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Some cool Chardonnays released at Vintages in advance of i4C in Niagara July 17-19


To get you fully in the mood for the International Cool Climate Chardonnay Festival (i4C) that runs from July 17-19 in Niagara, Vintages is releasing a few cool Chardonnays on Saturday July 11.

Winemakers from all corners of the globe will congregate in Niagara for the annual i4C event beginning July 17.

The three-day festival of wine and culinary excellence has inspired an annual pilgrimage of wine-lovers, media and producers of the world’s best cool climate Chardonnay to the vineyards of Niagara.

I4c_2014_2Wine Spectator contributor Matt Kramer returns to Niagara for the special 5th anniversary celebration. Kramer was the keynote speaker at the inaugural i4C weekend in 2011, and is excited at the prospect of interacting with the wines and professionals of Wine Country Ontario five years later.

Kramer will preside over The School of Cool on July 17, a series of sessions that will bring international perspectives to viticulture and winemaking in cool climate regions, with a special feature on sparkling Chardonnay.

“To return to the International Cool Climate Conference is a great privilege. Ontario wines are the epitome of cool climate, which puts them right on the cutting edge. I’m anxious to taste the latest, as quality keeps surging, seemingly with every new vintage,” said Matt Kramer, Wine Writer and Columnist at Wine Spectator.

The feature event of the weekend is the Cool Chardonnay World Tour, the only event of the weekend where all 121 wines of the Celebration are available to taste and are poured by their makers.

On Saturday, July 18, the culinary program will rival the impressive lineup of wines. A culinary “dream team” of Niagara’s top vineyard chefs — including Jason Parsons, Ryan Crawford, Craig Youdale, Andrew McLeod, Justin Downes and Adam Hynam-Smith — will present an al fresco family-style feast following the Grand Tasting.

The weekend concludes with the perennial favourite event of i4C weekend — The Moveable Feast. The chefs at Ravine Vineyard invite their favourite artisan producers to join them amongst the vines, where they sip and bid farewell to our international winemakers.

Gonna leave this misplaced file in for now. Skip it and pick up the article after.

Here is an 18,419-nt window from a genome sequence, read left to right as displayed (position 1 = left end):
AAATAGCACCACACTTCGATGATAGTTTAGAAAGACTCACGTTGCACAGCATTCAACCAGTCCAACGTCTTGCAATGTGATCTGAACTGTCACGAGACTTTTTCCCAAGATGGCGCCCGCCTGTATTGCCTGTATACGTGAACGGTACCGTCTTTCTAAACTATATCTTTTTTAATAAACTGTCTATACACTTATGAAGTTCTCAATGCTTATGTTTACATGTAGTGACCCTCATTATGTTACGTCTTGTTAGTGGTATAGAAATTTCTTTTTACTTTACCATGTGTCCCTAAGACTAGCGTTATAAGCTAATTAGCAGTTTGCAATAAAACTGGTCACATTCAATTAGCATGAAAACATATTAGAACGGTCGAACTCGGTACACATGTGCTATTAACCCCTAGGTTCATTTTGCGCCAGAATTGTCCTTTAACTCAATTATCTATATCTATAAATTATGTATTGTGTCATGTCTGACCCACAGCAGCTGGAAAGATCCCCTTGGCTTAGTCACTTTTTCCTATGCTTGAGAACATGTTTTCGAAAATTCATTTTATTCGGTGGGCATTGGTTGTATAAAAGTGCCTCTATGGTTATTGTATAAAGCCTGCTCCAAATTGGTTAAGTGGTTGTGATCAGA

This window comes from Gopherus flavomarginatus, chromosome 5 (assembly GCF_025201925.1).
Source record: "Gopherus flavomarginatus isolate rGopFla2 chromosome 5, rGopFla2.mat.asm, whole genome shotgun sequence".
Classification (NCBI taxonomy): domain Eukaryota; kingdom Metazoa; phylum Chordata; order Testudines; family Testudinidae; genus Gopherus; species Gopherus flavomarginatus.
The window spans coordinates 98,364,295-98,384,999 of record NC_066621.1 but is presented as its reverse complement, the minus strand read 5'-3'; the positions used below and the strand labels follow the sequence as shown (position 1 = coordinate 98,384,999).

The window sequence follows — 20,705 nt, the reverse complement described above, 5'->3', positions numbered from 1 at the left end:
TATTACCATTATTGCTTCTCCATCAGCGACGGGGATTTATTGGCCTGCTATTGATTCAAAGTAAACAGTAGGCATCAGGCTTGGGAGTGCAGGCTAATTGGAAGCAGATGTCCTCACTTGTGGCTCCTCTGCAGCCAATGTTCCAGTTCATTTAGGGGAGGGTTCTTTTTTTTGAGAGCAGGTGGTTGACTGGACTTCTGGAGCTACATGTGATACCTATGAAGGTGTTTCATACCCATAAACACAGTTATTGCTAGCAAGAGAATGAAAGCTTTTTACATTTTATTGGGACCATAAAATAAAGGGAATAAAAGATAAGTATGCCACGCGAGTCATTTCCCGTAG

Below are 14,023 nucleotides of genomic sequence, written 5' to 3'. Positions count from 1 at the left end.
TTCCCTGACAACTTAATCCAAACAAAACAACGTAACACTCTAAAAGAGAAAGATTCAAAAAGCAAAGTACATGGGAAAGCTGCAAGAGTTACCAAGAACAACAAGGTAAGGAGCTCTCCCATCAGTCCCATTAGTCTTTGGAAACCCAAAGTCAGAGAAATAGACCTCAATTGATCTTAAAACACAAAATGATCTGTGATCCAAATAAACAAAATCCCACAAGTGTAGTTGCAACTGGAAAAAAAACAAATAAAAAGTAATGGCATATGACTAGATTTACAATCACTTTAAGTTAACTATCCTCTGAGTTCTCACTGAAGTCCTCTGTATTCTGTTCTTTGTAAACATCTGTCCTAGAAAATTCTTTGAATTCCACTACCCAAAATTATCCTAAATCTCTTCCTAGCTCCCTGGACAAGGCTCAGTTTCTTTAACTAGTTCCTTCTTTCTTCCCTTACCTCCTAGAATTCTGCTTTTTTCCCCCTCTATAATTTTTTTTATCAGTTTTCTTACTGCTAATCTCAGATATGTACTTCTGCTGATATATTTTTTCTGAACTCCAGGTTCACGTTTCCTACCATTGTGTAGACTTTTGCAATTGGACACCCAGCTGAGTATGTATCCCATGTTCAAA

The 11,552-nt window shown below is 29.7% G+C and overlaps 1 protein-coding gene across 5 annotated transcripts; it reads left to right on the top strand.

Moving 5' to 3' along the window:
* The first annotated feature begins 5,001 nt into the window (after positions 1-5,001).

Full weekend details and tickets are available here.

In the meantime, here’s what to look for in the Vintages release on July 11.


Pearl Morissette Cuvée DixNeuvième Chardonnay 2012 ($35, 93 points) — A far different style here than the 11 with a tighter nose that’s just beginning to show citrus, apple, grilled pineapple, lemon chiffon, lanolin and spice notes. It’s generous on the palate and builds as it opens up with a range of fruit flavours and a nutty note on the finish. Age for 10+ years and this, I suspect, will be a different wine all entirely.

Flat Rock Cellars The Rusty Shed Chardonnay 2012 ($25, 91 points) — Rusty Shed represents an expression of the best parcels of Chardonnay from the best barrels made from estate fruit. This is robust and generous on the nose with notes of poached pear, baked apple, lemon, mineral and toasted vanilla spice. It has lovely texture on the palate to go with apple, brioche, pear, smoke and a pure vein of minerality. It’s rich, no doubt, but maintains finesse and elegance through the finish.

From Burgundy (with a Niagara connection)


Bachelder La Grande Chatelaine Cote de Beaune 2011 ($35, 89 points) — Not the star of Niagara winemaker Thomas Bachelder’s Burgundy collection but an attractive wine that shows lovely minerality and ripe pear-apple aromas on the nose to go with subtle spice notes. The intricate minerality and freshness steals the show on the palate with quince fruit and a deft touch with the oak completing the package. Quite seamless and balanced.

Other wines released Saturday

Tawse Sketches of Niagara Riesling 2013 ($18, 89 points) — The Sketches Riesling is a blend of fruit sourced from sustainably-farmed vineyards in Niagara. The nose is expressive with grapefruit, lime and mineral notes. It’s taut and lively on the palate with fresh lemon-lime, a touch of sweetness and laser-sharp acidity.

henry-of-pelham-reserve-baco-noir-2011-192635-label-1401116856-202x300Henry of Pelham Reserve Baco Noir 2012 ($25, 90 points) — This estate tier Baco from Henry of Pelham shows this varietal at its best. The Speck brothers apply extended maturation and vigorous cap management during fermentation to extract natural and rich fruit. The wine is aged for 15 months in a combination of new and one- to two-year-old American oak. The nose displays spicy raspberry-cherry fruit, a dollop of blueberry jam, wood spices, leather and a touch of smoky black currants. It shows great concentration on the palate with rich cassis and currant fruit to go with rousing spice notes and ripe tannins.

Tawse Gamay Noir 2011 ($19, 89 points) — A nose of pure raspberry fruit with cherry accents and subtle forest floor. It’s wonderfully fresh and soft on the palate with juicy red fruits, light oak and a lick of licorice on the finish. The ultimate porch sipper? Yes.

Other Niagara wines being released but not reviewed:

  • Creekside Cabernet Rose 2014 ($15)
  • Reif Estate Reserve Merlot 2012 ($26)
  • Westcott Lillias Unoaked Chardonnay 2013 ($20)
  • Creekside Estate Laura’s Red 2012 ($20)
  • Sunnybrook Redhaven Peach Wine 2013 ($17)
  • Cave Spring Estate Bottled Chardonnay 2012 ($25)
  • Strewn Terroir Sauvignon Blanc 2012 ($20)